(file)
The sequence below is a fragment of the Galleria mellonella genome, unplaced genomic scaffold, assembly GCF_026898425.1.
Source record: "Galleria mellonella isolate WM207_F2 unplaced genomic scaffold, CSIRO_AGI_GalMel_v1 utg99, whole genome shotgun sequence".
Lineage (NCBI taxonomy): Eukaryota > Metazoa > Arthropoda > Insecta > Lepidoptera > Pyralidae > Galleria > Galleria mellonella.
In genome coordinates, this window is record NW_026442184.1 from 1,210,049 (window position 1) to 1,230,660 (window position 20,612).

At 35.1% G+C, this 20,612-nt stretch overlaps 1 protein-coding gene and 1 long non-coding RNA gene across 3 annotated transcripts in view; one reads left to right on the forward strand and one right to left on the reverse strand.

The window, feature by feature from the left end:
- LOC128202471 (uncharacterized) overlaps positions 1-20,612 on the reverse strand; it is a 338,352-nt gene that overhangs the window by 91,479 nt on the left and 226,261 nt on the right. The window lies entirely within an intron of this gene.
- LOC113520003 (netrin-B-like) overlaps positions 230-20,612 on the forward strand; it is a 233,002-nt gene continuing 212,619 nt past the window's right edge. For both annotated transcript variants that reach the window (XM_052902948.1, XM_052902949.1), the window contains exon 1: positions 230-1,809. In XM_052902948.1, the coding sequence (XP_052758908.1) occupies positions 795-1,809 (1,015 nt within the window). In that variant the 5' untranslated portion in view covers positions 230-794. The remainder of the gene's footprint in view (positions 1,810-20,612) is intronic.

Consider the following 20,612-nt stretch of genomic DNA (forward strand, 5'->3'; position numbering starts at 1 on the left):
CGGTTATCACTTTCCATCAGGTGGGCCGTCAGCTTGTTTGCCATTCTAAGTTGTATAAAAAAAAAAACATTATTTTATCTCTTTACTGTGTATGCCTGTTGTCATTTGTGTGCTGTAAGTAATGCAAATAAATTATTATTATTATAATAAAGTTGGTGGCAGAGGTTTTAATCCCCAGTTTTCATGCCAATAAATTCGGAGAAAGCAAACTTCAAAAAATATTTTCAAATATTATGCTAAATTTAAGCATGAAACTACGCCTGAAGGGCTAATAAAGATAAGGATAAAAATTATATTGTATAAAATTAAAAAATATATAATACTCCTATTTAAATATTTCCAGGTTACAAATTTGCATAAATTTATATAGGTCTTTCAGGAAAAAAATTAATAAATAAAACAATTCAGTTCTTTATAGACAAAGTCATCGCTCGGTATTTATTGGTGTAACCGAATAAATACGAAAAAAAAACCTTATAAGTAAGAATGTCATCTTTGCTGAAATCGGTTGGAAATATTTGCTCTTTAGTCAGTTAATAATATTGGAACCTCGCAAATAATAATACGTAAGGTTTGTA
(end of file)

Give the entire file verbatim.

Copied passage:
The sequence below is a fragment of the Galleria mellonella genome, unplaced genomic scaffold, assembly GCF_026898425.1.
Source record: "Galleria mellonella isolate WM207_F2 unplaced genomic scaffold, CSIRO_AGI_GalMel_v1 utg99, whole genome shotgun sequence".
Lineage (NCBI taxonomy): Eukaryota > Metazoa > Arthropoda > Insecta > Lepidoptera > Pyralidae > Galleria > Galleria mellonella.
In genome coordinates, this window is record NW_026442184.1 from 1,210,049 (window position 1) to 1,230,660 (window position 20,612).

At 35.1% G+C, this 20,612-nt stretch overlaps 1 protein-coding gene and 1 long non-coding RNA gene across 3 annotated transcripts in view; one reads left to right on the forward strand and one right to left on the reverse strand.

The window, feature by feature from the left end:
- LOC128202471 (uncharacterized) overlaps positions 1-20,612 on the reverse strand; it is a 338,352-nt gene that overhangs the window by 91,479 nt on the left and 226,261 nt on the right. The window lies entirely within an intron of this gene.
- LOC113520003 (netrin-B-like) overlaps positions 230-20,612 on the forward strand; it is a 233,002-nt gene continuing 212,619 nt past the window's right edge. For both annotated transcript variants that reach the window (XM_052902948.1, XM_052902949.1), the window contains exon 1: positions 230-1,809. In XM_052902948.1, the coding sequence (XP_052758908.1) occupies positions 795-1,809 (1,015 nt within the window). In that variant the 5' untranslated portion in view covers positions 230-794. The remainder of the gene's footprint in view (positions 1,810-20,612) is intronic.

Consider the following 20,612-nt stretch of genomic DNA (forward strand, 5'->3'; position numbering starts at 1 on the left):
CGGTTATCACTTTCCATCAGGTGGGCCGTCAGCTTGTTTGCCATTCTAAGTTGTATAAAAAAAAAAACATTATTTTATCTCTTTACTGTGTATGCCTGTTGTCATTTGTGTGCTGTAAGTAATGCAAATAAATTATTATTATTATAATAAAGTTGGTGGCAGAGGTTTTAATCCCCAGTTTTCATGCCAATAAATTCGGAGAAAGCAAACTTCAAAAAATATTTTCAAATATTATGCTAAATTTAAGCATGAAACTACGCCTGAAGGGCTAATAAAGATAAGGATAAAAATTATATTGTATAAAATTAAAAAATATATAATACTCCTATTTAAATATTTCCAGGTTACAAATTTGCATAAATTTATATAGGTCTTTCAGGAAAAAAATTAATAAATAAAACAATTCAGTTCTTTATAGACAAAGTCATCGCTCGGTATTTATTGGTGTAACCGAATAAATACGAAAAAAAAACCTTATAAGTAAGAATGTCATCTTTGCTGAAATCGGTTGGAAATATTTGCTCTTTAGTCAGTTAATAATATTGGAACCTCGCAAATAATAATACGTAAGGTTTGTA